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How Destroying a Botnet Reduced Worldwide Spam By 90% (Have You Seen a Difference?)

killing spam.jpg

Have you noticed a decrease in spam in your email inbox recently? I haven’t, but that may be due to Gmail’s excellent spam filters. According to Symantec, though, worldwide spam has decreased 90% in the last year. How? Two of the world’s largest botnets were knocked offline, accounting for much of the reduction. Those botnets controlled millions of infected computers, sending out billions of spam email messages a day. With the botnets out of the picture, spam has fallen dramatically. Here’s how the botnets were taken offline.

ExtremeTech recently posted a story summarizing how Microsoft and its allies worked to take down the world’s largest botnet, Rustock. A Microsoft blog detailed how Microsoft, working with law enforcement, actually seized the command and control servers that controlled the zombie army. Microsoft then worked with ISPs and a Chineese domain registrar to blacklist the addresses from which the command servers were operating, basically severing the command and control structure from the botnet. Microsoft and some allies are now working with ISPs to clean the Rustock malware from millions of infected machines.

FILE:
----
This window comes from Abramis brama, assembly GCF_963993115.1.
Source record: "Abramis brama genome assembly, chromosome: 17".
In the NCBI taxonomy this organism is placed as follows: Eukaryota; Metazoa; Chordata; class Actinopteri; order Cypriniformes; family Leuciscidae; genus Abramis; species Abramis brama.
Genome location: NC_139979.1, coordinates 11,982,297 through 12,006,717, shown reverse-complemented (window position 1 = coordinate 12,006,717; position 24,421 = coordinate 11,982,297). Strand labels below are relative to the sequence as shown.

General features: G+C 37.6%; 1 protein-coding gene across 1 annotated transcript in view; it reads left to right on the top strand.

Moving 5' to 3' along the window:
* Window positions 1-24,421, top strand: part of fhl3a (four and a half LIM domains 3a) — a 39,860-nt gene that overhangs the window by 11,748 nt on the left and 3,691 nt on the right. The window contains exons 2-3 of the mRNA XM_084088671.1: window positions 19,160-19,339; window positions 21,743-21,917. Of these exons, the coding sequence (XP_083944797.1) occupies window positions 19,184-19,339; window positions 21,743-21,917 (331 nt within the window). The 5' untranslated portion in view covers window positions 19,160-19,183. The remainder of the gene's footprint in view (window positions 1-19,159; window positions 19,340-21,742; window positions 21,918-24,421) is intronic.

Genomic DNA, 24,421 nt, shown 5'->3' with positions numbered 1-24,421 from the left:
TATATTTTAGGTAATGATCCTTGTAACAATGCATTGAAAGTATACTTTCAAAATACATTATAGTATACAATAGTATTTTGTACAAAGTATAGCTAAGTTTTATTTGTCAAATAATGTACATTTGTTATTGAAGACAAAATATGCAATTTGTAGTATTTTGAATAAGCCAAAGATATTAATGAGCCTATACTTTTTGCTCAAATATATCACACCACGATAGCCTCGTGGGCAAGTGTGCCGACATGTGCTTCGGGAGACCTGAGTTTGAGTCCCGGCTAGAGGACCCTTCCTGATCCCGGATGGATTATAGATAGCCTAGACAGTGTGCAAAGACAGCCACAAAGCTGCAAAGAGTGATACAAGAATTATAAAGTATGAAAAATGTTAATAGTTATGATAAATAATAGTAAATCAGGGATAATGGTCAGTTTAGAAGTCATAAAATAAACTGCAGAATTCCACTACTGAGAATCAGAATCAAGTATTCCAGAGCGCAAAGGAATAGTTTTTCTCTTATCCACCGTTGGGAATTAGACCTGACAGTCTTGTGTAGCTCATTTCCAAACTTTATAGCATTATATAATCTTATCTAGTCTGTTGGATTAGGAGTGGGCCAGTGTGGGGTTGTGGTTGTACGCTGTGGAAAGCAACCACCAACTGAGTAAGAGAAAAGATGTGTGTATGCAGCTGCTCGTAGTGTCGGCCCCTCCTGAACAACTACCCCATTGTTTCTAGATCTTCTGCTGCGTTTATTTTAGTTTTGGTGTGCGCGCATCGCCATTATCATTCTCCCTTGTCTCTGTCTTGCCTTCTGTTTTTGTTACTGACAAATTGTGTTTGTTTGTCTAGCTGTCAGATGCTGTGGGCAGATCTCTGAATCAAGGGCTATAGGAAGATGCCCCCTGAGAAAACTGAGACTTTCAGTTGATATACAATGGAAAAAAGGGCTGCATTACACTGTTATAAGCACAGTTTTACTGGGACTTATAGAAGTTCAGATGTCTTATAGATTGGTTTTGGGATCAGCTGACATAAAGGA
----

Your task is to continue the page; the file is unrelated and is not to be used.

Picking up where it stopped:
A couple of interesting points taken from the article. The seizures don’t appear to have been done under the auspices of any sort of anti-spam law, but instead were carried out under the guise of copyright enforcement, since the spammers were sending out fake email using the trademarks of Microsoft and other companies. Those “other companies” were some of the allies working with Microsoft, and explain what might seem odd at first blush – Pfizer working with Microsoft. Pfizer was working to protect its own brand.

Have you seen any change in the amount of spam you receive?

Botnet takedowns reduce spam by 90%, but more action needed [ExtremeTech]

Taking Down Botnets: Microsoft and the Rustock Botnet [Microsoft on the Issues blog]


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About Evan Kline

Evan started 40Tech to write about tech from his perspective – that of the average 40-something tech geek. When not writing about tech, you might find him with his beautiful wife and baby girl, out on the ski slopes, at his real-life job as a lawyer, over on Google+, or scrounging for followers on his personal Twitter account after years of focusing on the 40Tech account.

4 Responses to How Destroying a Botnet Reduced Worldwide Spam By 90% (Have You Seen a Difference?)

  1. The Rustock take-down was on March 11. Other spam nets have increase since then.

  2. My ISP email, which has no anti-spam filtering, is getting more spam even after the botnet takedowns. =\

  3. Mostly using yahoo mail, but i haven’t noticed any changes in my spam traffic.
    And 90% seems so farfetched… maybe more people would believe them if they just said 5-10%.

  4. Might have felt something at that time.
    It’s difficult to tell since the spam keeps increasing every day, i have a bad habit of subscribing to wrong websites.
    But it’s nice to see it can be done. I used to think spam is something you can’t ever beat.

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